The change in EA (both free and total) during storage is shown in Table 2. The difference in FEA between the three sampling times (day 0, day 27 and day 45) as well as the sample pre-treatment (blanched vs. control) was not significant (p > 0.05). A similar result of relative EA stability have been reported in previous studies [6, 37] which might be due to either the chemical thermostability of EA (melting point of 450 °C and a boiling point of 796.5 °C) [38] or the ability of endogenous ascorbic acid on preventing the oxidation of EA [6]. However, a significant (p˂0.05) difference in TEA between day 0 and the final sampling day (day 45) were observed (Table 2). This might be caused by ETs degradation/ polymerization/structural changes presumably linked to the storage temperature (40oC) or involvement in scavenging free radicals [39, 40]. Yu et al. [41] also found that punicalagin released from pomegranate leaf infusion, one of the main ETs in KP fruit [27], underwent degradation after storing at 20-25oC for one day.

Table 2 Effect of blanching and storage on the EA content of KP fruit

Furthermore, the samples analysed in this study were vacuum sealed prior to storage. Vacuum packaging has been successfully used to prevent quality loss associated with moisture absorption and reactive oxygen metabolism during storage [42, 43]. This is probably the reason for the high amount of TEA (1800 to 2100 mg/100 g DW; Table 2) retained in the sample, comparable with previous frozen storage studies [6, 37, 44] and slow viamin C degradation because of the stress protective effect of vacuum packaging. In addition, the vitamin C, EA and ETs in KP fruits are located predominantly in the fruit flesh [2, 45] and therefore comparable to the previous results reported for the KP lyophilized fruit flesh [2, 6].

Antioxidant capacity

Significant (p < 0.05) differences in TPC and DPPH radical scavenging capacity between the storage days are shown in Table 3. However, sample pre-treatment did not affect the antioxidant capacity as both TPC and DPPH values were statistically not different (p > 0.05) between the blanched and the control samples. The DPPH radical scavenging capacity decreased significantly of almost 80% at the end of the storage period, whereas the TPC decreased only about 35% between the first and the last day of storage. A positive correlation (Pearson R2 = 0.829, p˂0.01) between the decrease in DPPH radical scavenging capacity and ETs was observed. ETs can prevent free radical damage via the hydrogen donation process [46] which might contribute to the variation of TPC and DPPH values during storage (Table 3). Previously reported studies [47, 48] support our findings of decreasing TPC and DPPH radical scavenging capacity during storage, showing decreased TPC (37–45%) and DPPH (70%) values in grapefruits, eggplant and cucumbers stored at 25-30oC for 4–10 days.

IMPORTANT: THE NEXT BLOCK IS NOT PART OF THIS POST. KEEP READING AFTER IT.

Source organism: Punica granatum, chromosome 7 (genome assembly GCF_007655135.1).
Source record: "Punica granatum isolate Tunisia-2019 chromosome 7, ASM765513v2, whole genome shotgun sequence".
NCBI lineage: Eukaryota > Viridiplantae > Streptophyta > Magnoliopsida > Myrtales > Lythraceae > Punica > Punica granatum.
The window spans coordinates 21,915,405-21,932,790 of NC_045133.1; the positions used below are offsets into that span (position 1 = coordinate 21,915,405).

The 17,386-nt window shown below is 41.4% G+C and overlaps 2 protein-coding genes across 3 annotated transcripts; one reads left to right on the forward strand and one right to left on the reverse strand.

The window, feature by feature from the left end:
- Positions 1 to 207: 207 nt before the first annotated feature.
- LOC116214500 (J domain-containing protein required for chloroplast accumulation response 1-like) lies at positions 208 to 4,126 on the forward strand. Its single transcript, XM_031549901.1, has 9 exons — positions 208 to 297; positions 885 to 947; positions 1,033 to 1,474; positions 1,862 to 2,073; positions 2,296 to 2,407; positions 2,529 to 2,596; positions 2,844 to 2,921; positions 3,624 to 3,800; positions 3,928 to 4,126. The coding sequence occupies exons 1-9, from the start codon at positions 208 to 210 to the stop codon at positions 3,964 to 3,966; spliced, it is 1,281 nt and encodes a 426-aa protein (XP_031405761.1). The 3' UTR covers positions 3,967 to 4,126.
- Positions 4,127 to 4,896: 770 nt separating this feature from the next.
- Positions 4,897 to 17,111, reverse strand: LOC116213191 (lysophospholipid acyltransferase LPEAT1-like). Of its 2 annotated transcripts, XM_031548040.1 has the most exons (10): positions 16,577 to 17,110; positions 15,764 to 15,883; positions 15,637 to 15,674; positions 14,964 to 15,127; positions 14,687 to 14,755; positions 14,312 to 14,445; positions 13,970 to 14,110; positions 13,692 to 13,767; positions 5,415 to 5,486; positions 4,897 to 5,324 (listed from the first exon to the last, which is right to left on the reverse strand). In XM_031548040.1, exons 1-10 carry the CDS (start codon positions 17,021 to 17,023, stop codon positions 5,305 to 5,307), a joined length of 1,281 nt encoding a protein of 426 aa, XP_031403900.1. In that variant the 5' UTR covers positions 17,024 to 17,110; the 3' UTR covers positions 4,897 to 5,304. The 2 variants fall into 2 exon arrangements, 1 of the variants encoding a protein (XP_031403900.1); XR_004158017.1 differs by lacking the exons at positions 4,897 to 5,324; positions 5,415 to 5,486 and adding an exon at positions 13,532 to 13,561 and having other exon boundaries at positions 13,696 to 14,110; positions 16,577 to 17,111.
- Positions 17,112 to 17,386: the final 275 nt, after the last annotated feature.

Table 3 Effect of blanching and storage on TPC and DPPH radical scavenging capacity of KP fruit

Development of rancidity during storage

Changes in fatty acids

The results presented in Fig. 3; Table 4 show the changes in total fatty acid content and fatty acid profile of the KP samples analysed. A similar total fatty acid content was observed between the samples at the beginning (1.8-2.4 mg/g DW) and at the end of the storage (2-3 mg/g DW) (Fig. 3). The main fatty acids in the samples are PUFA - linoleic acid (C18:2), monounsaturated fatty acid (MUFA) - oleic acid (C18:1), and saturated fatty acids (SFA) - palmitic acid and stearic acid. Linoleic acid (C18:2) was found at the proportion of 43–49% of the total fatty acid content at day 0 and remained at almost the same level until day 45 (43–51%). The linoleic acid, oleic acid (C18:1) (16–19% of total fatty acid content at Day 0 vs. 15–19% at day 45), palmitic acid (C16:0) (14–18% Day 0, 13–16% Day 45) and stearic acid (C18:0) (6–9% Day 0 and Day 45) proportion were also unchanged (p > 0.05) during storage. Other fatty acids that were found at relatively low proportion in KP fruit include the SFA myristic acid (C14:0), the MUFA eicosenoic acid (C20:1(n-9)) and the PUFA α-linolenic acid (C18:3(n-3)).

Fig. 3
figure 3